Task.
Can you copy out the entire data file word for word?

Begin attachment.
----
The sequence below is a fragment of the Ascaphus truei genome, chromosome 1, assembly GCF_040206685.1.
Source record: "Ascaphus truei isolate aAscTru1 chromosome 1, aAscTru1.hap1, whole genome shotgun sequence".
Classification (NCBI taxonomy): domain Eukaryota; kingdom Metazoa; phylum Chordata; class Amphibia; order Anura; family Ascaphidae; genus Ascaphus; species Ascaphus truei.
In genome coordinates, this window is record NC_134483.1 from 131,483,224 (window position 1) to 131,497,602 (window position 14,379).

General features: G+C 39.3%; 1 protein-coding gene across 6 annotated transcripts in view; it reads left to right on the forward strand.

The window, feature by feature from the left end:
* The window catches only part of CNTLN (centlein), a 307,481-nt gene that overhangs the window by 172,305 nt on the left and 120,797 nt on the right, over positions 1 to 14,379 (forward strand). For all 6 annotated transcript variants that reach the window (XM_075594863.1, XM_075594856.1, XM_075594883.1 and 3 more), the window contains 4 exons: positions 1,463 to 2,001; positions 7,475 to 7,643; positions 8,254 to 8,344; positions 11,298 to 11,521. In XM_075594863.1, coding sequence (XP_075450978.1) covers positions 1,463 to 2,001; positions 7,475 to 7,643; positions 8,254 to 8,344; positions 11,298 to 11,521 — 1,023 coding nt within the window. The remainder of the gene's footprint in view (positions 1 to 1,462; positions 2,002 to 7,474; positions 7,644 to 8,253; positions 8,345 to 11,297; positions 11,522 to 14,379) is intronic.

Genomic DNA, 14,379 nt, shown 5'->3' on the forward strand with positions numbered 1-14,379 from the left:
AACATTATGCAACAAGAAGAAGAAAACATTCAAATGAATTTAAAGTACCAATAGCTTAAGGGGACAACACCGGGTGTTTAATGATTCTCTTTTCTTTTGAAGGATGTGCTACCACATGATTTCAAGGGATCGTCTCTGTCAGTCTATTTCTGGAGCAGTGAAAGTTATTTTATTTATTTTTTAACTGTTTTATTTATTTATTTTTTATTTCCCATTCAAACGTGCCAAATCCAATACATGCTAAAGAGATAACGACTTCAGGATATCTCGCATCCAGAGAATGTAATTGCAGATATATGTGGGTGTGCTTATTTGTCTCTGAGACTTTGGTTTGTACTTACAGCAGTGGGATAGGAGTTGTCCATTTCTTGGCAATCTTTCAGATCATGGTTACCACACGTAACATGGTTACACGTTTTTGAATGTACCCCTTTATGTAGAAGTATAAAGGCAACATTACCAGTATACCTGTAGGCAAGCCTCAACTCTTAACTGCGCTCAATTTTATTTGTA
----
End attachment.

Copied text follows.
The sequence below is a fragment of the Ascaphus truei genome, chromosome 1, assembly GCF_040206685.1.
Source record: "Ascaphus truei isolate aAscTru1 chromosome 1, aAscTru1.hap1, whole genome shotgun sequence".
Classification (NCBI taxonomy): domain Eukaryota; kingdom Metazoa; phylum Chordata; class Amphibia; order Anura; family Ascaphidae; genus Ascaphus; species Ascaphus truei.
In genome coordinates, this window is record NC_134483.1 from 131,483,224 (window position 1) to 131,497,602 (window position 14,379).

General features: G+C 39.3%; 1 protein-coding gene across 6 annotated transcripts in view; it reads left to right on the forward strand.

The window, feature by feature from the left end:
* The window catches only part of CNTLN (centlein), a 307,481-nt gene that overhangs the window by 172,305 nt on the left and 120,797 nt on the right, over positions 1 to 14,379 (forward strand). For all 6 annotated transcript variants that reach the window (XM_075594863.1, XM_075594856.1, XM_075594883.1 and 3 more), the window contains 4 exons: positions 1,463 to 2,001; positions 7,475 to 7,643; positions 8,254 to 8,344; positions 11,298 to 11,521. In XM_075594863.1, coding sequence (XP_075450978.1) covers positions 1,463 to 2,001; positions 7,475 to 7,643; positions 8,254 to 8,344; positions 11,298 to 11,521 — 1,023 coding nt within the window. The remainder of the gene's footprint in view (positions 1 to 1,462; positions 2,002 to 7,474; positions 7,644 to 8,253; positions 8,345 to 11,297; positions 11,522 to 14,379) is intronic.

Genomic DNA, 14,379 nt, shown 5'->3' on the forward strand with positions numbered 1-14,379 from the left:
AACATTATGCAACAAGAAGAAGAAAACATTCAAATGAATTTAAAGTACCAATAGCTTAAGGGGACAACACCGGGTGTTTAATGATTCTCTTTTCTTTTGAAGGATGTGCTACCACATGATTTCAAGGGATCGTCTCTGTCAGTCTATTTCTGGAGCAGTGAAAGTTATTTTATTTATTTTTTAACTGTTTTATTTATTTATTTTTTATTTCCCATTCAAACGTGCCAAATCCAATACATGCTAAAGAGATAACGACTTCAGGATATCTCGCATCCAGAGAATGTAATTGCAGATATATGTGGGTGTGCTTATTTGTCTCTGAGACTTTGGTTTGTACTTACAGCAGTGGGATAGGAGTTGTCCATTTCTTGGCAATCTTTCAGATCATGGTTACCACACGTAACATGGTTACACGTTTTTGAATGTACCCCTTTATGTAGAAGTATAAAGGCAACATTACCAGTATACCTGTAGGCAAGCCTCAACTCTTAACTGCGCTCAATTTTATTTGTA